Taekwondoin Jack Woolley believes he can prove "unstoppable" in Tokyo after his place on Team Ireland for this summer's Olympic Games was officially confirmed.

Woolley qualified for the Games back in December 2019 having won gold medals in the Australian and Turkish Open. It was a historic feat - no Irish athlete has ever before competed in taekwondo at the Olympics. Now, he's aiming to go all the way and bring home what would be a truly remarkable gold medal.

The 22-year-old Tallaght native started the sport when he was six years old, following in the footsteps of his older brother.

Having narrowly missed out on qualification for Rio in 2016, Wooley knuckled down with his coach Robert Taaffe to deliver peak performances at key points on the pathway for Tokyo. The strategy has paid off spectacularly.

"I'm Ireland's first athlete in the sport of taekwondo to qualify for an Olympic Games," Woolley told RTÉ Sport.

"It's a big achievement for myself. It's such a dream to get there.

"I started when I was six. I'd never have guessed then [I'd make an Olympics]. Maybe my parents would have. They saw a lot of potential in me and they did all they could to get me to this position, but I was a bit of a messer when I was a kid! 

"I saw my brother doing it. I was sat down at the back, too young to start, and I wanted in. On my sixth birthday I started it and I loved it. Now I'm here... something must have worked well!"

Woolley joins canoe slalom racer Liam Jegou as the second officially selected member of Team Ireland for the Games, which run from the 23 July to 8 August.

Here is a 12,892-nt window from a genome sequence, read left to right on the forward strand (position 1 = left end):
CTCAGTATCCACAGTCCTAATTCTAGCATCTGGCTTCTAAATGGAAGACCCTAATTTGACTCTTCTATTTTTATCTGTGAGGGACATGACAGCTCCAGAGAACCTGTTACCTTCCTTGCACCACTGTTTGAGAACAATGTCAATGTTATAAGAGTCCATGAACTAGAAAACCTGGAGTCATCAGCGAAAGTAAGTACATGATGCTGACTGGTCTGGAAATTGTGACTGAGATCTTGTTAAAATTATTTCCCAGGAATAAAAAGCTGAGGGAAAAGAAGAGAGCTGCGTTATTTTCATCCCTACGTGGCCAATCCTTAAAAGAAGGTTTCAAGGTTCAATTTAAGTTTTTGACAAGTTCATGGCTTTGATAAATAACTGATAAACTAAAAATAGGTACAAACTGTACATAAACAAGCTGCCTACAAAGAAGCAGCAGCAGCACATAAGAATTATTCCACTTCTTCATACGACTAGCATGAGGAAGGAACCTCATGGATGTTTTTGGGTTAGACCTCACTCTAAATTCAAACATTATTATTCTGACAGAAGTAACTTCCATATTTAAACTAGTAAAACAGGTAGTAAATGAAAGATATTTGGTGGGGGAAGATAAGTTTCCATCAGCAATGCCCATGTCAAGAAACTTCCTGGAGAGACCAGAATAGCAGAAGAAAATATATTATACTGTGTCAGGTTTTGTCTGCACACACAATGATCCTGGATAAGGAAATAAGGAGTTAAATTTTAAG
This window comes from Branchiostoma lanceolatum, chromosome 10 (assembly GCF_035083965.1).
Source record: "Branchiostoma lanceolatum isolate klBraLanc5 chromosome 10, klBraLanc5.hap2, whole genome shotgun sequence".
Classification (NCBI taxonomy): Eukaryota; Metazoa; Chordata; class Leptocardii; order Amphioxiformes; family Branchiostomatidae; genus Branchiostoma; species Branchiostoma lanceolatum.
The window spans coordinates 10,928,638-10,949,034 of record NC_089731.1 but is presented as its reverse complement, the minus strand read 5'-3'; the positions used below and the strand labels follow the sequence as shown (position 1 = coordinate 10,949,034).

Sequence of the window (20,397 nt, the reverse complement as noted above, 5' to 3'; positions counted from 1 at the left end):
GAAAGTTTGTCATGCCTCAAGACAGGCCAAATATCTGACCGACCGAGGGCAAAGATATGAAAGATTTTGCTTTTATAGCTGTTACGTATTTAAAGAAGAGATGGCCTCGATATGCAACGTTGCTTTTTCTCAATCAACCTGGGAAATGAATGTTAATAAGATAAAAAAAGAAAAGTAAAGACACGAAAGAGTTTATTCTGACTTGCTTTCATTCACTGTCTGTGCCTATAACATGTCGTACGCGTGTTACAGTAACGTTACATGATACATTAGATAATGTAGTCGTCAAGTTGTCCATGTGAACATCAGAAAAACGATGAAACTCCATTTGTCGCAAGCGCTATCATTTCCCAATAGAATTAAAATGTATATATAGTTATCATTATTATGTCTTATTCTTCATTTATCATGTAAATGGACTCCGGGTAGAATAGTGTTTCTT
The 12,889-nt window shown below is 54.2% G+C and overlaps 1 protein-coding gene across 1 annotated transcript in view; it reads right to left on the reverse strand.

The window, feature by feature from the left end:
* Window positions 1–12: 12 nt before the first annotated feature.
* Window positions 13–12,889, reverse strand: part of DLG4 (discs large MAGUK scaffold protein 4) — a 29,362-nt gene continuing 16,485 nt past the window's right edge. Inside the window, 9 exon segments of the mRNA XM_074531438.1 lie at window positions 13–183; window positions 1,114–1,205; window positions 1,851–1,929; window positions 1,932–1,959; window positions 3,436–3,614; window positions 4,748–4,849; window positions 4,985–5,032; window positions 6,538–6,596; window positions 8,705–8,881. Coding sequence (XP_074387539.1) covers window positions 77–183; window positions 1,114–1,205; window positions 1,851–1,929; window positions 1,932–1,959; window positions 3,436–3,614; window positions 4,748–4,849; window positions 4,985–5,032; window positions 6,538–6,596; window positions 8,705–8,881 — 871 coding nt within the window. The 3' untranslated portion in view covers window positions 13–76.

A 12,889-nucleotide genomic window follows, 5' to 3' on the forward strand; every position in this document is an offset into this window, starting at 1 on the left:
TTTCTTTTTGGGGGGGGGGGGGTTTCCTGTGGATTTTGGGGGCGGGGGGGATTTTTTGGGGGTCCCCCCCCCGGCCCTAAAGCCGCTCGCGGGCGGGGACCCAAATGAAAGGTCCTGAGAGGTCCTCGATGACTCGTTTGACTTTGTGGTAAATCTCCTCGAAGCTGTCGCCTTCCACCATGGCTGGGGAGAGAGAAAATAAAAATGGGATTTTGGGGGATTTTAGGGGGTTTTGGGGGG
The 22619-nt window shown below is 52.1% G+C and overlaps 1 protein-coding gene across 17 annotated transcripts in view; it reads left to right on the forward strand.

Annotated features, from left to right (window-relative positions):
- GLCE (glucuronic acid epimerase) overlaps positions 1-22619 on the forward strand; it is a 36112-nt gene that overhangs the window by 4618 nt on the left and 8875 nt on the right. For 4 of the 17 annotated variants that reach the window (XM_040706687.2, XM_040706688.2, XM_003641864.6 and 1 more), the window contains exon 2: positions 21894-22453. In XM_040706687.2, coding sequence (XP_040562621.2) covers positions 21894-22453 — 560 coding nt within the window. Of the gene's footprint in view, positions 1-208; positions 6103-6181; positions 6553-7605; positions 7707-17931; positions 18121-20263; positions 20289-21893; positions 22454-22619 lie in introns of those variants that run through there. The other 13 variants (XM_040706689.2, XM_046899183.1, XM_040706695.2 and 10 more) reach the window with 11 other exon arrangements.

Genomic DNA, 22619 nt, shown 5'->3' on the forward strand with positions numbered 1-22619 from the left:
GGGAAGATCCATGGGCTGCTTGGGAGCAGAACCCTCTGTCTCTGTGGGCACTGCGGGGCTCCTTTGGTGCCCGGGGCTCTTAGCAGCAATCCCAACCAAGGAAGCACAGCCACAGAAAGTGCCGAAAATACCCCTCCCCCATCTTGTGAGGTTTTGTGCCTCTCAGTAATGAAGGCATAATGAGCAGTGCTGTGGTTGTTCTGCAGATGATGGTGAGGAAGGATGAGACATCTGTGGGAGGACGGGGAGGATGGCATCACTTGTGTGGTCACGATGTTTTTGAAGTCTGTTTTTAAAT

He appreciates the enormity of making it to Japan, but Woolley - who will compete in the minus 58kg category - is not afraid to declare his hunger for glory. 

"I have a completely different outlook on the Olympic Games to what I did years ago. I saw it as the best thing you could do in the sport and I wanted to get there. Now I've got there, I don't want to just participate. I want to go out and get an Olympic gold medal.

"It's taken a lot of hard training to get there but now we're training even harder to come away and be an Olympic champion. 

"Everybody is going to say the same thing: they are going for gold. But in my case, if I'm fighting 100pc, I know I'm unstoppable in the sport. I've gone head to head with a lot of the athletes already qualified.

"I've won some matches, I've lost some matches. The ones I've lost have been very, very close. I don't see why, if I'm fighting 100pc, I can't go out on the day and take home that gold medal and become Ireland's taekwondo Olympic champion.

"I've got the talent, I've got the ability, now all we need is for it to fall into place on the day."